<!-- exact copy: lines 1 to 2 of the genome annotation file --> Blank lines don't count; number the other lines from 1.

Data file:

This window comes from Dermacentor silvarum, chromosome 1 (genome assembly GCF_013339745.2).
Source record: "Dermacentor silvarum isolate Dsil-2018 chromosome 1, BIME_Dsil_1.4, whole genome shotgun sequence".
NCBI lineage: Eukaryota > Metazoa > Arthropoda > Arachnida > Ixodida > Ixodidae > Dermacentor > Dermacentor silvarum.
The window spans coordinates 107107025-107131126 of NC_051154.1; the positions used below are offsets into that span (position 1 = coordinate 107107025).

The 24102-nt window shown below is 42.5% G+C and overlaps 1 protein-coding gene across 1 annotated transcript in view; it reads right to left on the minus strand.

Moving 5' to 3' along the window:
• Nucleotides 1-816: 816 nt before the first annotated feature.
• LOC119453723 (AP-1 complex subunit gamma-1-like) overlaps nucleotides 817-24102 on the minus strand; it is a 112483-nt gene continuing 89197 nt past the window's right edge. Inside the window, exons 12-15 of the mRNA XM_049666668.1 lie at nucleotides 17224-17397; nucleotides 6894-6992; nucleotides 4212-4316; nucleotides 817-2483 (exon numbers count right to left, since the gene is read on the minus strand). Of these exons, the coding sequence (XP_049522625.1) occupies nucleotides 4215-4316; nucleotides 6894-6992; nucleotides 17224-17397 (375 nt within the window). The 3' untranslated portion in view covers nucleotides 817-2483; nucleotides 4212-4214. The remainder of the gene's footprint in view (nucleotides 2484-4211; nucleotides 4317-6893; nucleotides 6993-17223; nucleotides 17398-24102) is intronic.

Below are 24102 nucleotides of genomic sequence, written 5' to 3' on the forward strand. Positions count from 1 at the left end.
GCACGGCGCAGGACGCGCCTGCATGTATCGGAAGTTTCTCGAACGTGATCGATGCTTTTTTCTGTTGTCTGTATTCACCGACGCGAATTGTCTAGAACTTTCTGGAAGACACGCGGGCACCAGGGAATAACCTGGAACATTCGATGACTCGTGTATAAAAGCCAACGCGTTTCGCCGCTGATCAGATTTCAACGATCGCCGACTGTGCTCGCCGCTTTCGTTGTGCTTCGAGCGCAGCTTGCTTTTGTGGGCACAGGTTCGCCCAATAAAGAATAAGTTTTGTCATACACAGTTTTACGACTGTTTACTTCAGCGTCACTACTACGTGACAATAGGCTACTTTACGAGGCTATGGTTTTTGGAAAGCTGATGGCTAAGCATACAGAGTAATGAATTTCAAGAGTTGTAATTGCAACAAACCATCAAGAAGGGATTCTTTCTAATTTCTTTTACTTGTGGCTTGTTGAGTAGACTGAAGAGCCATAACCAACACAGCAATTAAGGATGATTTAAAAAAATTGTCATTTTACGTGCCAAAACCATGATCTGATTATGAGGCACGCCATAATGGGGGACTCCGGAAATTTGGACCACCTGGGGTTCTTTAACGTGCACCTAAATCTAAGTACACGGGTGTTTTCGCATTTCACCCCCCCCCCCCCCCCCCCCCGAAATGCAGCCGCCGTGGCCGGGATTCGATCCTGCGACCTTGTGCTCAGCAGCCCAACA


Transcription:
This window comes from Dermacentor silvarum, chromosome 1 (genome assembly GCF_013339745.2).
Source record: "Dermacentor silvarum isolate Dsil-2018 chromosome 1, BIME_Dsil_1.4, whole genome shotgun sequence".